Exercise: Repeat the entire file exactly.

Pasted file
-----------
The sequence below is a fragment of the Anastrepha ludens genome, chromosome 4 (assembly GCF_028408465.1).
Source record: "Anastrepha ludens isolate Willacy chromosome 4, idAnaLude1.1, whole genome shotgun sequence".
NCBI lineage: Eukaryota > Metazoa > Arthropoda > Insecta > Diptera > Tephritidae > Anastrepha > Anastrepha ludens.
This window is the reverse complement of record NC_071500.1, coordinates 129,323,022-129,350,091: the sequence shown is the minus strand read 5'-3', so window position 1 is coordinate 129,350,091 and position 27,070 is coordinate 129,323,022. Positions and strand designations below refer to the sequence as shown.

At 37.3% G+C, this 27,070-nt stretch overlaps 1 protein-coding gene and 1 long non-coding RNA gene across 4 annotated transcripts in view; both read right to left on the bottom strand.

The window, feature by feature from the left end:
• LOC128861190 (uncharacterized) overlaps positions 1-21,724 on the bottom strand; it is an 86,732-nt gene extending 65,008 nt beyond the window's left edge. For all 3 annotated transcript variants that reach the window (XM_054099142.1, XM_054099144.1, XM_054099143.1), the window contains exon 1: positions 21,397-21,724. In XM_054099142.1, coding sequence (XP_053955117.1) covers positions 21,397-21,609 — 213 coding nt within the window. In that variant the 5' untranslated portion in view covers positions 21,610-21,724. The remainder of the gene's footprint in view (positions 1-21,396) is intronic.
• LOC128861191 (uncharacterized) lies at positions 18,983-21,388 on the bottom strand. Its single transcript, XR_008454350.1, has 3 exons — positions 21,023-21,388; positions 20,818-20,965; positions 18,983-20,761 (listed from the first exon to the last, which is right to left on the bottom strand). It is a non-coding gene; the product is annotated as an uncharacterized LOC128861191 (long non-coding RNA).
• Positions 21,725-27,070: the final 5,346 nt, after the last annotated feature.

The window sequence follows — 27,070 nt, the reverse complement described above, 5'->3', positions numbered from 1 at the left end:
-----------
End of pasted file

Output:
The sequence below is a fragment of the Anastrepha ludens genome, chromosome 4 (assembly GCF_028408465.1).
Source record: "Anastrepha ludens isolate Willacy chromosome 4, idAnaLude1.1, whole genome shotgun sequence".
NCBI lineage: Eukaryota > Metazoa > Arthropoda > Insecta > Diptera > Tephritidae > Anastrepha > Anastrepha ludens.
This window is the reverse complement of record NC_071500.1, coordinates 129,323,022-129,350,091: the sequence shown is the minus strand read 5'-3', so window position 1 is coordinate 129,350,091 and position 27,070 is coordinate 129,323,022. Positions and strand designations below refer to the sequence as shown.

At 37.3% G+C, this 27,070-nt stretch overlaps 1 protein-coding gene and 1 long non-coding RNA gene across 4 annotated transcripts in view; both read right to left on the bottom strand.

The window, feature by feature from the left end:
• LOC128861190 (uncharacterized) overlaps positions 1-21,724 on the bottom strand; it is an 86,732-nt gene extending 65,008 nt beyond the window's left edge. For all 3 annotated transcript variants that reach the window (XM_054099142.1, XM_054099144.1, XM_054099143.1), the window contains exon 1: positions 21,397-21,724. In XM_054099142.1, coding sequence (XP_053955117.1) covers positions 21,397-21,609 — 213 coding nt within the window. In that variant the 5' untranslated portion in view covers positions 21,610-21,724. The remainder of the gene's footprint in view (positions 1-21,396) is intronic.
• LOC128861191 (uncharacterized) lies at positions 18,983-21,388 on the bottom strand. Its single transcript, XR_008454350.1, has 3 exons — positions 21,023-21,388; positions 20,818-20,965; positions 18,983-20,761 (listed from the first exon to the last, which is right to left on the bottom strand). It is a non-coding gene; the product is annotated as an uncharacterized LOC128861191 (long non-coding RNA).
• Positions 21,725-27,070: the final 5,346 nt, after the last annotated feature.

The window sequence follows — 27,070 nt, the reverse complement described above, 5'->3', positions numbered from 1 at the left end: